Mike Reid's program calculates a "stabilizer" value for each possible value of the sym-coordinate. Essentially, this is a bitvector specifying which elements in M have the property m'gcpm = gcp. (Note, Mike Reid's optimal solver program used a subgroup of M with 16 elements, not the full M of 48 elements. This is due to the properties of the cube subgroup he was working with.) In my case, I was using the full symmetry group M, so in my case the stabilizer values contain 48 bits. To find the representative for a position, I only need to consider the elements of M for which the corresponding bit in the stabilizer value is a 1. Note that a large proportion of the corner permutation representatives have a stabilizer value of 1 (47 bits that are 0 and only the LSB is 1), meaning that there is "no symmetry" in that particular corner permutation. When this is the case, there are no other possibilities for m to consider regardless of the value of the edge permutation coordinate.

My program uses a table of 984 files, one for each corner sym-coordinate. A 4-bit value is stored for each edge permutation with parity matching that of the corner permutation associated with the particular file. So the table has a total size of 984*(12!/2) nibbles. This is larger than the number of true representatives, so there are some elements of the table that are not true representatives. (One can consider that all the table elements are "representatives" for some set of elements in the whole group, but in some cases, it takes more than one of these sets to make up a complete set of elements that are equivalent when taking symmetry into account. Saying this another way, a set of equivalent elements may be represented by more than one element of the table, but only one of those table elements correspond to the true representative, that one which comes first lexicographically.)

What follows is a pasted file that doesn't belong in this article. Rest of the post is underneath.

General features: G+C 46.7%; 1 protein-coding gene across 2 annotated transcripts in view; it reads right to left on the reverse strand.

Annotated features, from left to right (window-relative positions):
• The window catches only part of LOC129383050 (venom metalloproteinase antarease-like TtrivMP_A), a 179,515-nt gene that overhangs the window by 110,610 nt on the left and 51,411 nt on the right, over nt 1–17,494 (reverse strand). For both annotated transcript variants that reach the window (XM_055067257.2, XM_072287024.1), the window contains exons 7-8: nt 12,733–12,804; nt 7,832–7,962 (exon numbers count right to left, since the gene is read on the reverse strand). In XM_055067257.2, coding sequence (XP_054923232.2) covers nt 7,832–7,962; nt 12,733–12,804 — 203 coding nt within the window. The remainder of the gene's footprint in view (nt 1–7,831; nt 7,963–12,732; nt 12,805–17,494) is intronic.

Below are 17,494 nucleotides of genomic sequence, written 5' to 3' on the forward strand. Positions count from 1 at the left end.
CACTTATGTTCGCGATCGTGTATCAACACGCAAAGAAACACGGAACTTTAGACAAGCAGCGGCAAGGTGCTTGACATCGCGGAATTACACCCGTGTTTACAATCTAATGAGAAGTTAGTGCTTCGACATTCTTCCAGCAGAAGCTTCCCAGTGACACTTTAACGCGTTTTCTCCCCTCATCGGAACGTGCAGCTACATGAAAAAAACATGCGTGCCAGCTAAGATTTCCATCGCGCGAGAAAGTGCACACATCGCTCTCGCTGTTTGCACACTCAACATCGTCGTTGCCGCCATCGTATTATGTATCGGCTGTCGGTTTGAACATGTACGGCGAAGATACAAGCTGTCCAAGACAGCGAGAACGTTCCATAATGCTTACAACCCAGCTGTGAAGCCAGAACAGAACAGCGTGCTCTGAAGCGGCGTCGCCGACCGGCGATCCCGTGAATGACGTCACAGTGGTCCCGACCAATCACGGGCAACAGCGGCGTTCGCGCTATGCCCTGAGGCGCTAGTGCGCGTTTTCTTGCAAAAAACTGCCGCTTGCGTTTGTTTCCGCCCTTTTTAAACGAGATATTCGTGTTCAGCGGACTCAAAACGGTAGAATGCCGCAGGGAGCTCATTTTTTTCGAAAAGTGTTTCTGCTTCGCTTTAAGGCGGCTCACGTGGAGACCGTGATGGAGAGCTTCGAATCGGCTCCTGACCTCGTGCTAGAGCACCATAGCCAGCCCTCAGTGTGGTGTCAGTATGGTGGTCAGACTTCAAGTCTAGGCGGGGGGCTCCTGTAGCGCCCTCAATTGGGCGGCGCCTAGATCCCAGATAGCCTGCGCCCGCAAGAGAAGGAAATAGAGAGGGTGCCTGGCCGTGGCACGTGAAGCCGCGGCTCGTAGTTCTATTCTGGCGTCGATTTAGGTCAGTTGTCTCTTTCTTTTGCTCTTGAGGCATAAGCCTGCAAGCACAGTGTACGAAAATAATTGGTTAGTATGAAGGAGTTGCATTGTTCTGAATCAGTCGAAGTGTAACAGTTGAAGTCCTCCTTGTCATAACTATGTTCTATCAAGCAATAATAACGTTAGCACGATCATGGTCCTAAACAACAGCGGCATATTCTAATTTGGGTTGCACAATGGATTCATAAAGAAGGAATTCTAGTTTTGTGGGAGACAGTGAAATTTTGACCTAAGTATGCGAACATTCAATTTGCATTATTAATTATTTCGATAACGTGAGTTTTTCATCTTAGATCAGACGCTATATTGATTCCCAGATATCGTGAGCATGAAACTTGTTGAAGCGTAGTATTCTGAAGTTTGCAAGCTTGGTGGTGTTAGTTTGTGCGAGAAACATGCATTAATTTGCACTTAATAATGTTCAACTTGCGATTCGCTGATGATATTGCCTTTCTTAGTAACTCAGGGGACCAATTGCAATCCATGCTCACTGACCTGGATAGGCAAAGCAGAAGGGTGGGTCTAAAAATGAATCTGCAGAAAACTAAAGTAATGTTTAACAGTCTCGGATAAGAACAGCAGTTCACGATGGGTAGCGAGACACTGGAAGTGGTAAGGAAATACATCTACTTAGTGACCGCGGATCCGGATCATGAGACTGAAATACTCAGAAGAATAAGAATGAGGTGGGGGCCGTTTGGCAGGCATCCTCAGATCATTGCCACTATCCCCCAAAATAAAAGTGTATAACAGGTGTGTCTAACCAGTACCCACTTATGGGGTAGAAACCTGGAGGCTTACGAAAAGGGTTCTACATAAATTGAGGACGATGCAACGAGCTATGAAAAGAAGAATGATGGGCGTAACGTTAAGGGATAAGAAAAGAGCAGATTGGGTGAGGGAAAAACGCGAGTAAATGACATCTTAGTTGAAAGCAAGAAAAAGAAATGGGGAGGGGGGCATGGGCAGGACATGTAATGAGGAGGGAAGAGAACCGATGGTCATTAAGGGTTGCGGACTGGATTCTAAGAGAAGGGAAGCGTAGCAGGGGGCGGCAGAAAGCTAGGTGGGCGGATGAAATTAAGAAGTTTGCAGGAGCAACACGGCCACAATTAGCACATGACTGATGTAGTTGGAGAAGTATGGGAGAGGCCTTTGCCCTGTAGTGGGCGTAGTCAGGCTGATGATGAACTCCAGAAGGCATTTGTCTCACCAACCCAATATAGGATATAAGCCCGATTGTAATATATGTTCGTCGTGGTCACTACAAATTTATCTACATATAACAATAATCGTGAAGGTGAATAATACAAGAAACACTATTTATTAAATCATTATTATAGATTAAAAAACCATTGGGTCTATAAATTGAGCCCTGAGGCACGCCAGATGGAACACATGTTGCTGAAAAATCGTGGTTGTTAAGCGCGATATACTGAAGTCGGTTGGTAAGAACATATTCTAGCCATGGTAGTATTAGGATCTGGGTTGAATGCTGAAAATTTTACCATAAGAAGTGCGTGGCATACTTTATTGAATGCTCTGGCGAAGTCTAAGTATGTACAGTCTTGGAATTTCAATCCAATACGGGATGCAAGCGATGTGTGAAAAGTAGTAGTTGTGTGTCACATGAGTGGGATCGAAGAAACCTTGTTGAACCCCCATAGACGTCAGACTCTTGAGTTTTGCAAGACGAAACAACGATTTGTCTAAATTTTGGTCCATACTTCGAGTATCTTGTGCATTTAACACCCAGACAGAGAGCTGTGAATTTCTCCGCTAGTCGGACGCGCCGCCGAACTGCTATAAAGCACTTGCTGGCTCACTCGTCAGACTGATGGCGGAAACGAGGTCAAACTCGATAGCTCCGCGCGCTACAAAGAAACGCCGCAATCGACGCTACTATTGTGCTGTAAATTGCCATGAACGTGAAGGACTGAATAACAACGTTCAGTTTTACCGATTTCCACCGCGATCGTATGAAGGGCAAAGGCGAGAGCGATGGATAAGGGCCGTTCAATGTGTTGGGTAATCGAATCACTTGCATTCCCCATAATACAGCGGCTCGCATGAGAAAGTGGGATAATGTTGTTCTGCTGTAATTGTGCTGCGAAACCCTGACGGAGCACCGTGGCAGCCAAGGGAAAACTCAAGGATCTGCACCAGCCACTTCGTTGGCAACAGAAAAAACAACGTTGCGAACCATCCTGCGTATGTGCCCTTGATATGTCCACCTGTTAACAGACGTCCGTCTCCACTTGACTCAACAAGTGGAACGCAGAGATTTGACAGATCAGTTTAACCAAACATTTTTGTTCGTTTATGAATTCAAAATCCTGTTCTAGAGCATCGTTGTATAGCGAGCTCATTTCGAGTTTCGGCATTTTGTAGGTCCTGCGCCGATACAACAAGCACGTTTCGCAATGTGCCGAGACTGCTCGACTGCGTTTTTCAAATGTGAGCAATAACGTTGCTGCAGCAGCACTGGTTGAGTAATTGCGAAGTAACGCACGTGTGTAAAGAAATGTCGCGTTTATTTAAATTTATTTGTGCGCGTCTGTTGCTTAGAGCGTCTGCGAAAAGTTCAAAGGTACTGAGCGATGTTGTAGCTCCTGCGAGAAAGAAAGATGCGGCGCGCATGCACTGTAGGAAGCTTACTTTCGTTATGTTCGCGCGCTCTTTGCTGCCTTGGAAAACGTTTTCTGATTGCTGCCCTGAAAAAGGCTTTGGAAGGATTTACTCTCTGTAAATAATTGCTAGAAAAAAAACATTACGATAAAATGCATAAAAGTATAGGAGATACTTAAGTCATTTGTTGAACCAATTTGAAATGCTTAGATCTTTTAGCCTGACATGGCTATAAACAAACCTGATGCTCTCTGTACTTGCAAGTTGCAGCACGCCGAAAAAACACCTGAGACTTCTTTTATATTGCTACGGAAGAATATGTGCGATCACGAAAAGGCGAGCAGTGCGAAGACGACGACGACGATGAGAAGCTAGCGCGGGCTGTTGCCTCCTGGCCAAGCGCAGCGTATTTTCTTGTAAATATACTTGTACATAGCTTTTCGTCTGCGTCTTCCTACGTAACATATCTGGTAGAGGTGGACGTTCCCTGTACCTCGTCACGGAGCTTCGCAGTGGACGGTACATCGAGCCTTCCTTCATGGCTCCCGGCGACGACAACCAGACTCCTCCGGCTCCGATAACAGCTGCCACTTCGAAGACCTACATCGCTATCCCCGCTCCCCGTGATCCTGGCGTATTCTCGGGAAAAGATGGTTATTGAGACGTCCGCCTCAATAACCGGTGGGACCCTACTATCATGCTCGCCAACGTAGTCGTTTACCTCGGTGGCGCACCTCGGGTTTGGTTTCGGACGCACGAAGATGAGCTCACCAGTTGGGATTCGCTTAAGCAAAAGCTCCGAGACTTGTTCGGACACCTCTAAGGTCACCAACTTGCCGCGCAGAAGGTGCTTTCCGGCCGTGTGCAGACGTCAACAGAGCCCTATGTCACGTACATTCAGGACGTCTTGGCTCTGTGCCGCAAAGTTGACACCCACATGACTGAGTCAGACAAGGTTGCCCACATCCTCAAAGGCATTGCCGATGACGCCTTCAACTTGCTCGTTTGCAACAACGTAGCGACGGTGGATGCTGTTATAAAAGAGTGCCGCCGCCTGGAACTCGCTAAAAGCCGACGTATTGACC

I have chosen to set all table elements having the same representative to the same distance value, once I determine the value for one of them. Then, when looking up a value, I don't need to worry about whether or not I have found the "correct" representative. On the other hand, I have the task of finding all table entries equivalent to a given one. This I do by iterating over the elements of M where the corresponding stabilizer bit is a 1, and calculating the corresponding edge permutation for each. While this code to search for the other equivalent table elements is somewhat expensive (and could be optimized further I am sure), I actually avoid the problem of ever having to find the true representative for a position.